DANCE REVIEW: 'Mr. B! - A Tribute to George Balanchine'

 

DANCE REVIEW: 'Mr. B! - A Tribute to George Balanchine'

 

Date: April 6, 2011
by: Anna Dearing | Dance Critic

 
 

The Sarasota Ballet paid tribute to one of America’s most renowned choreographers, George Balanchine, with a diverse program featuring three of his works: “Divertimento No. 15,” “Prodigal Son,” and “Who Cares?” Each piece highlighted different aspects of the Balanchine style: classical ballet in “Divertimento”; a story ballet (rare for Balanchine) with “Prodigal Son”; and jazzy lyricism with “Who Cares?”

“Divertimento No. 15” requires the dancers to demonstrate long lines, with both their arms and legs, paired with fast footwork in petits battements. Set to music by Wolfgang Amadeus Mozart, the ballet includes a cast of eight principal dancers — five women and three men — and eight female members of the corps de ballet.

“Divertimento” is a technically challenging ballet and the members of the corps rose to the challenge. They managed to keep up with the fast-paced movement and maintain their lines, however an overall elasticity required by the Balanchine style was lacking throughout the corps, making the movement seem stiff and static. For example, one combination for the girls in the corps required the dancers to tombé from an arabesque with an overextended hip. Emily Dixon, Elizabeth Sykes and Rita Duclos perfectly demonstrated this overextended movement.

David Nava’s clean technique boasts perfect fifth positions after every step and is only enhanced by his beautiful facilities, which include long lines and beautiful feet. His arabesques are cause for applause.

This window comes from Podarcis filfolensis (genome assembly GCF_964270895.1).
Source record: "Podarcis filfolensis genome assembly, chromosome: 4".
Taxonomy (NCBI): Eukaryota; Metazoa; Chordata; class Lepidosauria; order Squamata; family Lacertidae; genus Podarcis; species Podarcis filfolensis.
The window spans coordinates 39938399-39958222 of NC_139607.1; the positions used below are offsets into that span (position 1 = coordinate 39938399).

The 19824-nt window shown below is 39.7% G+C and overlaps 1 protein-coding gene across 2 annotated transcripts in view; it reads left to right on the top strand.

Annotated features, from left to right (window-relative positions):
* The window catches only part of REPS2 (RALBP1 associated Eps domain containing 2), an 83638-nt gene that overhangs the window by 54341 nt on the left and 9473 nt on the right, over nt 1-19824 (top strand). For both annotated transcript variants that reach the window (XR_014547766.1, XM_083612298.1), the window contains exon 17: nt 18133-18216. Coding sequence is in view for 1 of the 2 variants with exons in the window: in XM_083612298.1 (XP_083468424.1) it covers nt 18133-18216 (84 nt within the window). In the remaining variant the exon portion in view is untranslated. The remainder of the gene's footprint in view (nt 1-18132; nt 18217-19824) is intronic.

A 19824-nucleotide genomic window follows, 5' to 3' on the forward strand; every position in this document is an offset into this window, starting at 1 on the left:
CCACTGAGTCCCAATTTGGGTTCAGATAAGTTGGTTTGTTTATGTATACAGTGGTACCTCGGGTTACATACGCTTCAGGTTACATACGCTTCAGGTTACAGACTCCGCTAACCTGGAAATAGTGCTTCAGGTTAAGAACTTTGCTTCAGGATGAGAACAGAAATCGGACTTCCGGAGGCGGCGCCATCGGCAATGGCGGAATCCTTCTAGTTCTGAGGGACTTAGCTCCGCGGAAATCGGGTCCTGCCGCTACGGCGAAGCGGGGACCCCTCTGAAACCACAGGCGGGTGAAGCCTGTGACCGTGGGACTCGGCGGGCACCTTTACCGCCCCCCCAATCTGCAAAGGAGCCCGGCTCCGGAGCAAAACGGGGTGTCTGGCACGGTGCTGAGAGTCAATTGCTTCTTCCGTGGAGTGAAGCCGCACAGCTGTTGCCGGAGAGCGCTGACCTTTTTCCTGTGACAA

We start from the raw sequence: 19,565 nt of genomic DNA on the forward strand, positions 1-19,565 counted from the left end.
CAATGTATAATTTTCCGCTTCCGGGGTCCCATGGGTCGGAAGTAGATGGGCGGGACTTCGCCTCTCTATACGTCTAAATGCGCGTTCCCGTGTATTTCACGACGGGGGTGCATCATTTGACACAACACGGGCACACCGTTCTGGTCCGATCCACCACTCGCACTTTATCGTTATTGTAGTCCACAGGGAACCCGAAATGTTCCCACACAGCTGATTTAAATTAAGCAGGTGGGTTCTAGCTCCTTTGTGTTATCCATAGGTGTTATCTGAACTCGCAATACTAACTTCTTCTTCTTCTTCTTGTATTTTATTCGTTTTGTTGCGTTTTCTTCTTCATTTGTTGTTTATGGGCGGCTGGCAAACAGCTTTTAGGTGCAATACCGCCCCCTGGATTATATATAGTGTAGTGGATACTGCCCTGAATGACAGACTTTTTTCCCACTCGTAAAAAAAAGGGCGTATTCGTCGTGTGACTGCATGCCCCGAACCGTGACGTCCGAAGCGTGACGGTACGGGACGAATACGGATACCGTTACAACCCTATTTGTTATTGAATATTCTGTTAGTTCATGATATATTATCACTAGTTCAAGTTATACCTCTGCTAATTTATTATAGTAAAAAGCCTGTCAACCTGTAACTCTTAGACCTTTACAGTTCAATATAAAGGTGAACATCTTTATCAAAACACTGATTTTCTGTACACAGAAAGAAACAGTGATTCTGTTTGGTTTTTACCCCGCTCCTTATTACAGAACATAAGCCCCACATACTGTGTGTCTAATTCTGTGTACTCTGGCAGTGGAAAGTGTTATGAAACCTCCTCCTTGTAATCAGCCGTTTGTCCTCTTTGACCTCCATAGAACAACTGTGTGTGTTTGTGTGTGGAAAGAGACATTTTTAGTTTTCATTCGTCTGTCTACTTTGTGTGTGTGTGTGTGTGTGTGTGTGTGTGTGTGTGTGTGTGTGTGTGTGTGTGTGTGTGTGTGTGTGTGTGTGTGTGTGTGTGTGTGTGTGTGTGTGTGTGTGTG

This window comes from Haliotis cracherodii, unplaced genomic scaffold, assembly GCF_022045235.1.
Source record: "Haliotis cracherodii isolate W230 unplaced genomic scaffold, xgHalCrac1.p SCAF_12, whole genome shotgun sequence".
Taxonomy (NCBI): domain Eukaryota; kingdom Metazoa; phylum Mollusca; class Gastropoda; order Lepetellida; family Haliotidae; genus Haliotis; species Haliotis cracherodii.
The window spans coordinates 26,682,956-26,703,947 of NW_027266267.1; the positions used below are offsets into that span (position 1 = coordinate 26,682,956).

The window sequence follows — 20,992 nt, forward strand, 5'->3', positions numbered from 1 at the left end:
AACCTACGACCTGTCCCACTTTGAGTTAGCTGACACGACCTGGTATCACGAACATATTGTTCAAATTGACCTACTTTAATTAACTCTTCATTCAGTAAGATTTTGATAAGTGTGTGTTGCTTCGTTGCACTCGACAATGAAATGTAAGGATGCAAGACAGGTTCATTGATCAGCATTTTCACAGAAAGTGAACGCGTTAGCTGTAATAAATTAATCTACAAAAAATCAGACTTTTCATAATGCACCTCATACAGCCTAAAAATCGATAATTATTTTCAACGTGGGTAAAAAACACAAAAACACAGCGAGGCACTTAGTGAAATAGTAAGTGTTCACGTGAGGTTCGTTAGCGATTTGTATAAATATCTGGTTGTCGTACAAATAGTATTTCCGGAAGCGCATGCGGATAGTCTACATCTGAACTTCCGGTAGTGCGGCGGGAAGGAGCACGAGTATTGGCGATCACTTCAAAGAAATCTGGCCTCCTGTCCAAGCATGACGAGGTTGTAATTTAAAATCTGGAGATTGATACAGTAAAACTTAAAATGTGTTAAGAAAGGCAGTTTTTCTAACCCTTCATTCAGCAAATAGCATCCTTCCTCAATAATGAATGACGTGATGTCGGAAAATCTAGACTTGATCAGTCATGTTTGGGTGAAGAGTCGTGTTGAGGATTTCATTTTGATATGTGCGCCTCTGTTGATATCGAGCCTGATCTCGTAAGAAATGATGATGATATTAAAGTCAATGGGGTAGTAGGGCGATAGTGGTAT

Ashley Ellis seemed at ease with the Balanchine choreography and received oohs and aahs during her pas de deux with Miguel Piquer, when she performed multiple arabesque penchées that went far past 180-degrees. Kate Honea demonstrated lightening-speed footwork en pointe and during a pirouette sequence that rotated between en dehors (outward) and en dedans (inward).

There couldn’t have been anyone better to dance the Prodigal Son than Logan Learned, whose acting abilities, paired with his tremendous technique, were put to good use. Learned started out the ballet with a lighthearted dance scene with the Goons — nine bald-headed crazy men (who were actually a highlight of the entire piece) — and then ended the piece with repentant drama as he returned to his home stripped of his ego and material goods.

The seduction scene of “Prodigal Son” seemed unusually tepid. The choreography for the siren, danced by Danielle Brown, is erotic, powerful and controlled, yet Learned and Brown’s performance seemed to be lacking something. Many times the siren is danced by an extremely tall woman, which makes the choreography even more dramatic and pronounced. Even though Brown is much taller than Learned, there were some movements that seemed less dynamic than they should have been.

Of course, “Who Cares?” set to music by George Gershwin was an audience favorite. The jazzy ballet was danced in front of a New York City skyline backdrop. The cast of 24 danced with exuberance and passion that earned them a well-deserved standing ovation after the opening-night performance.

Standouts of “Who Cares?” include:
Sara Scherer was easily picked out of the cast of “10 girls.” She stepped outside of the ballet comfort zone giving a free-feeling flair to her dancing.

Simon Mummé continues to showcase a more mature aspect of his dancing. He was a perfect partner to Christine Peixoto in “S’wonderful.”

Victoria Hulland looked like she thoroughly enjoyed her dancing in “The Man I Love” with Octavio Martin. She brought a flirtatious side to this performance.

• Ellis danced one of the most memorable solos from “Who Cares?” — “Stairway to Paradise” — with a light-heartedness and lightness on her feet.

• Martin and Honea demonstrated what seniority looks like in a ballet company during their pas de deux, “Embraceable You.” Both dancers exude mature confidence that only makes their dancing more exciting.

• Honea wowed again in her solo, “My One and Only,” with an en dedans double-piqué turn sequence, which is incredibly difficult, but she pulled it off with ease.

 

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